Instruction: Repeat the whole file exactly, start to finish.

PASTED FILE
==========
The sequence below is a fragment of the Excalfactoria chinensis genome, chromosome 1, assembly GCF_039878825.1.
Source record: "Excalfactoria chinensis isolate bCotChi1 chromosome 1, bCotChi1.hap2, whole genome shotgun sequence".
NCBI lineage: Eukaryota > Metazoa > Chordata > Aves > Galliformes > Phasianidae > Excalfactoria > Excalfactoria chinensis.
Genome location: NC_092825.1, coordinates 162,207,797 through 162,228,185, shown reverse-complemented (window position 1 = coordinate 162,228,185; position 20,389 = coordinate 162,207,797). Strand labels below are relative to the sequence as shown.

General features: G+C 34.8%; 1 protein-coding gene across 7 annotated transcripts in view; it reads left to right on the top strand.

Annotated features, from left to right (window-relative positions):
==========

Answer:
The sequence below is a fragment of the Excalfactoria chinensis genome, chromosome 1, assembly GCF_039878825.1.
Source record: "Excalfactoria chinensis isolate bCotChi1 chromosome 1, bCotChi1.hap2, whole genome shotgun sequence".
NCBI lineage: Eukaryota > Metazoa > Chordata > Aves > Galliformes > Phasianidae > Excalfactoria > Excalfactoria chinensis.
Genome location: NC_092825.1, coordinates 162,207,797 through 162,228,185, shown reverse-complemented (window position 1 = coordinate 162,228,185; position 20,389 = coordinate 162,207,797). Strand labels below are relative to the sequence as shown.

General features: G+C 34.8%; 1 protein-coding gene across 7 annotated transcripts in view; it reads left to right on the top strand.

Annotated features, from left to right (window-relative positions):